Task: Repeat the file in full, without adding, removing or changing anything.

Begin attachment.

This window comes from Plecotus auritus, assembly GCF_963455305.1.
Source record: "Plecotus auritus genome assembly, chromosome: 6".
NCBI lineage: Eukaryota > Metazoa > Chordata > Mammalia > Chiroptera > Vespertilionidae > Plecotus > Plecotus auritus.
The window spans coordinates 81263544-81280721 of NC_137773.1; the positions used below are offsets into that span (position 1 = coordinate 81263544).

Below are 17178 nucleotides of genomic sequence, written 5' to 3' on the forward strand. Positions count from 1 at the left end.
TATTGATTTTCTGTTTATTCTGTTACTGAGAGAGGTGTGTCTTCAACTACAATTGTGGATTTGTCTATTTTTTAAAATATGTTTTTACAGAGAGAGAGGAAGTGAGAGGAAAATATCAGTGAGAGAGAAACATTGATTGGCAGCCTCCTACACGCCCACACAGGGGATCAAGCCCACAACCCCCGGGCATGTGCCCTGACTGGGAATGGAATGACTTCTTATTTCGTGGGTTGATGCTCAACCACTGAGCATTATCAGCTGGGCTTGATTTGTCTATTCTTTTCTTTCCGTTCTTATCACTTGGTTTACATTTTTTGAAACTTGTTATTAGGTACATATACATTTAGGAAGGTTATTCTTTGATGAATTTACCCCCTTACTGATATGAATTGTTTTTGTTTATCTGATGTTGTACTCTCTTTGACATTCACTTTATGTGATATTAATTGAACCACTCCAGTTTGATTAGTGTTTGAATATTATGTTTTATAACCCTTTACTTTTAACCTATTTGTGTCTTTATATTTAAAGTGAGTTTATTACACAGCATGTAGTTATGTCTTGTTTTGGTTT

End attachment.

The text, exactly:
This window comes from Plecotus auritus, assembly GCF_963455305.1.
Source record: "Plecotus auritus genome assembly, chromosome: 6".
NCBI lineage: Eukaryota > Metazoa > Chordata > Mammalia > Chiroptera > Vespertilionidae > Plecotus > Plecotus auritus.
The window spans coordinates 81263544-81280721 of NC_137773.1; the positions used below are offsets into that span (position 1 = coordinate 81263544).

Below are 17178 nucleotides of genomic sequence, written 5' to 3' on the forward strand. Positions count from 1 at the left end.
TATTGATTTTCTGTTTATTCTGTTACTGAGAGAGGTGTGTCTTCAACTACAATTGTGGATTTGTCTATTTTTTAAAATATGTTTTTACAGAGAGAGAGGAAGTGAGAGGAAAATATCAGTGAGAGAGAAACATTGATTGGCAGCCTCCTACACGCCCACACAGGGGATCAAGCCCACAACCCCCGGGCATGTGCCCTGACTGGGAATGGAATGACTTCTTATTTCGTGGGTTGATGCTCAACCACTGAGCATTATCAGCTGGGCTTGATTTGTCTATTCTTTTCTTTCCGTTCTTATCACTTGGTTTACATTTTTTGAAACTTGTTATTAGGTACATATACATTTAGGAAGGTTATTCTTTGATGAATTTACCCCCTTACTGATATGAATTGTTTTTGTTTATCTGATGTTGTACTCTCTTTGACATTCACTTTATGTGATATTAATTGAACCACTCCAGTTTGATTAGTGTTTGAATATTATGTTTTATAACCCTTTACTTTTAACCTATTTGTGTCTTTATATTTAAAGTGAGTTTATTACACAGCATGTAGTTATGTCTTGTTTTGGTTT